Thursday, January 22, 2015
Patience, Faith, and Time
Today was my first viewing of The Bad News Bears. Originally, from hearing its name, I thought this movie would be about actual bears, but instead it is about a baseball team called the Bears. They are a little league group, named after the Chicago Bears (although that is a football team). The film starts out with a guy named Buttermaker, who is almost always pictured drinking beer and/or smoking a cigar, similar to Quinlan from Touch of Evil, minus the "evil" part. When it comes to the team, let's just say that the struggle was real at first. The boys not only argued or fought with each other constantly, but they sucked at playing baseball, living up to the movie's title. On top of that, Buttermaker was often too busy smoking and drinking to coach his team, so naturally they failed miserably during their first game.
Shortly after this humiliating display, the team voted to quit. It had only been their first game ever, therefore all hope was not lost. With the commanding, compassionate power of Buttermaker, this plan never went through. He admitted that he was coaching them poorly, but that was then. This is now. They still all had a chance to redeem themselves, and they did. At the next game, the Bears performed much better, and things only improved as time went on. Amanda and Kelly, who were so reluctant to play for the team, ended up being its best assets.
Along the way, I picked up a lot of symbolism with this film. For one thing, it's important to have patience. When you are starting something new, you probably won't do so well. You can't become Derek Jeter overnight. Also, this movie stresses the importance of confidence. Amanda wasn't so proud of her baseball abilities; she even acted as though she had given up on the sport. Turns out, she was an excellent pitcher. GIRL POWER!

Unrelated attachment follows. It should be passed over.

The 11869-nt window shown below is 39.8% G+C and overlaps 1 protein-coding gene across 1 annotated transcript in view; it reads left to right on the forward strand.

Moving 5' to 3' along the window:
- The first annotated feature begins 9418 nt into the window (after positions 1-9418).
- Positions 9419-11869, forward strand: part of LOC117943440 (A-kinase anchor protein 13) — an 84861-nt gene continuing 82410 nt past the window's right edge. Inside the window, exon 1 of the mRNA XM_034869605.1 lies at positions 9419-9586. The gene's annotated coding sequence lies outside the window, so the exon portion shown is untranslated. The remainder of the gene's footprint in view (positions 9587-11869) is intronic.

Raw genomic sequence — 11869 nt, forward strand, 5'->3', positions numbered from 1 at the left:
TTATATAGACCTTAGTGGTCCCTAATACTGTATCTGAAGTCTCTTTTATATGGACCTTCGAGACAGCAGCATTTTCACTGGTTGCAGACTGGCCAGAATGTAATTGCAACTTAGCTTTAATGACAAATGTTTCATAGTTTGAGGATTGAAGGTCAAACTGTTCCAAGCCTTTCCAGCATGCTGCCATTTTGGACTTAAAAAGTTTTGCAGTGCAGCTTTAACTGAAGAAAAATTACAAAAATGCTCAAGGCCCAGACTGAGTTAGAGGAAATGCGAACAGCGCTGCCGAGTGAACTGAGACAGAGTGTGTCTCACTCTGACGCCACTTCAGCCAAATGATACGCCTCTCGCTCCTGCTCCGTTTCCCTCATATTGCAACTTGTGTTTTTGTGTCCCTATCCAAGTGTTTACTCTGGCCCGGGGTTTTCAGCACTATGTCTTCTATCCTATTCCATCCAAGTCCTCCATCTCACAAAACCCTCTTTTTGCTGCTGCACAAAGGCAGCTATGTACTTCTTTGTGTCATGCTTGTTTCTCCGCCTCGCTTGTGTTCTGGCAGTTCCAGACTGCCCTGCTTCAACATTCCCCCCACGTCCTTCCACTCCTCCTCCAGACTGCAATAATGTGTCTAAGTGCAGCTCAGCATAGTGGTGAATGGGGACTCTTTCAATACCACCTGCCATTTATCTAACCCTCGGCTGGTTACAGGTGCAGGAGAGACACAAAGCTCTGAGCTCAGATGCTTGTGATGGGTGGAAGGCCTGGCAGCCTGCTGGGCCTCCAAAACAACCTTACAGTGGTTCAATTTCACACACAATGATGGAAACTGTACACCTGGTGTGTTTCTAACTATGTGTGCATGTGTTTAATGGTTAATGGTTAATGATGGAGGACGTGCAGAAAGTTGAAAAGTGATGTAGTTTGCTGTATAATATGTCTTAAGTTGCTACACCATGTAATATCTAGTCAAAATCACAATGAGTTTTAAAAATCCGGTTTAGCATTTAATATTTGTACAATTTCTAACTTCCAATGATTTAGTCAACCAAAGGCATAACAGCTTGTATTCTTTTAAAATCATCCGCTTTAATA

There were also some other interesting aspects to this film, such as the fact that the kids had acted like adults, and vice versa. Amanda wasn't even 13 yet, but she acted like she was 30. Kelly, on the other hand, smoked cigarettes (good luck with your lung cancer), and rode a Harley Davidson. He was the troublemaker in the town, and there was this one woman who really hated him. But, underneath his tough exterior was a great baseball player, who helped the team shed their awful reputation. I'm eager to see how this movie progresses, and what happens to all of the boys.
The makeup of the Bears team was quite interesting as well. There was an overweight kid who was humorously rude, a skinny shy kid who was always picked on, a black boy who dreamt of becoming like Hank Aaron, some other kid who has a cocky personality, two Hispanic boys who don't know any English at all, and some other mismatched players. In the colossally competitive world of little league baseball, will they conquer their enemies, or will they be conquered?